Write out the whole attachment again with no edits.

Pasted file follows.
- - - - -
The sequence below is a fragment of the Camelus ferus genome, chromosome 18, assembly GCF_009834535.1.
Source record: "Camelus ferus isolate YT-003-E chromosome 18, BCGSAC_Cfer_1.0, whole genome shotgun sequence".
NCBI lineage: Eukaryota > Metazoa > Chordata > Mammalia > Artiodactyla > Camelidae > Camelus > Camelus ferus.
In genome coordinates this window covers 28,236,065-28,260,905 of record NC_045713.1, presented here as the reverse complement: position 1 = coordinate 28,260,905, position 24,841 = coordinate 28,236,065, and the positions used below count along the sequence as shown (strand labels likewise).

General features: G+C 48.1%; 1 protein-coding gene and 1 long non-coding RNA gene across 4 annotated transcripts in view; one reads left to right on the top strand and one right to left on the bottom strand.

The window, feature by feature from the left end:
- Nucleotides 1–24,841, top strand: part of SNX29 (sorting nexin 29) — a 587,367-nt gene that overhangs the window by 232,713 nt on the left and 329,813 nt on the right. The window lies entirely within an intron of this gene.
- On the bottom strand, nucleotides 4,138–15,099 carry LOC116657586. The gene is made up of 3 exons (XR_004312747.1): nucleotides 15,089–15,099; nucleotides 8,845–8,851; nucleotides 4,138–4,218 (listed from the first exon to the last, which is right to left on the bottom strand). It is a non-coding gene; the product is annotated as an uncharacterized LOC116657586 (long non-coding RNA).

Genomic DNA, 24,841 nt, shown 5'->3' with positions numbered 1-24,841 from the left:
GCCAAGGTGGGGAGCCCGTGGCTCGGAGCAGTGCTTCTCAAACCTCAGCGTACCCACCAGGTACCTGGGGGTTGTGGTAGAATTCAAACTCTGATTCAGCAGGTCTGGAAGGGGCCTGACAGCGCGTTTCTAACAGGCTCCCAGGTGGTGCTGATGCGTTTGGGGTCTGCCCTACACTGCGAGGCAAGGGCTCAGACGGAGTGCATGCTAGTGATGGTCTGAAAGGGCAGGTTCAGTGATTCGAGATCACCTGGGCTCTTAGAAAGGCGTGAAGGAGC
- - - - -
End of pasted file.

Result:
The sequence below is a fragment of the Camelus ferus genome, chromosome 18, assembly GCF_009834535.1.
Source record: "Camelus ferus isolate YT-003-E chromosome 18, BCGSAC_Cfer_1.0, whole genome shotgun sequence".
NCBI lineage: Eukaryota > Metazoa > Chordata > Mammalia > Artiodactyla > Camelidae > Camelus > Camelus ferus.
In genome coordinates this window covers 28,236,065-28,260,905 of record NC_045713.1, presented here as the reverse complement: position 1 = coordinate 28,260,905, position 24,841 = coordinate 28,236,065, and the positions used below count along the sequence as shown (strand labels likewise).

General features: G+C 48.1%; 1 protein-coding gene and 1 long non-coding RNA gene across 4 annotated transcripts in view; one reads left to right on the top strand and one right to left on the bottom strand.

The window, feature by feature from the left end:
- Nucleotides 1–24,841, top strand: part of SNX29 (sorting nexin 29) — a 587,367-nt gene that overhangs the window by 232,713 nt on the left and 329,813 nt on the right. The window lies entirely within an intron of this gene.
- On the bottom strand, nucleotides 4,138–15,099 carry LOC116657586. The gene is made up of 3 exons (XR_004312747.1): nucleotides 15,089–15,099; nucleotides 8,845–8,851; nucleotides 4,138–4,218 (listed from the first exon to the last, which is right to left on the bottom strand). It is a non-coding gene; the product is annotated as an uncharacterized LOC116657586 (long non-coding RNA).

Genomic DNA, 24,841 nt, shown 5'->3' with positions numbered 1-24,841 from the left:
GCCAAGGTGGGGAGCCCGTGGCTCGGAGCAGTGCTTCTCAAACCTCAGCGTACCCACCAGGTACCTGGGGGTTGTGGTAGAATTCAAACTCTGATTCAGCAGGTCTGGAAGGGGCCTGACAGCGCGTTTCTAACAGGCTCCCAGGTGGTGCTGATGCGTTTGGGGTCTGCCCTACACTGCGAGGCAAGGGCTCAGACGGAGTGCATGCTAGTGATGGTCTGAAAGGGCAGGTTCAGTGATTCGAGATCACCTGGGCTCTTAGAAAGGCGTGAAGGAGC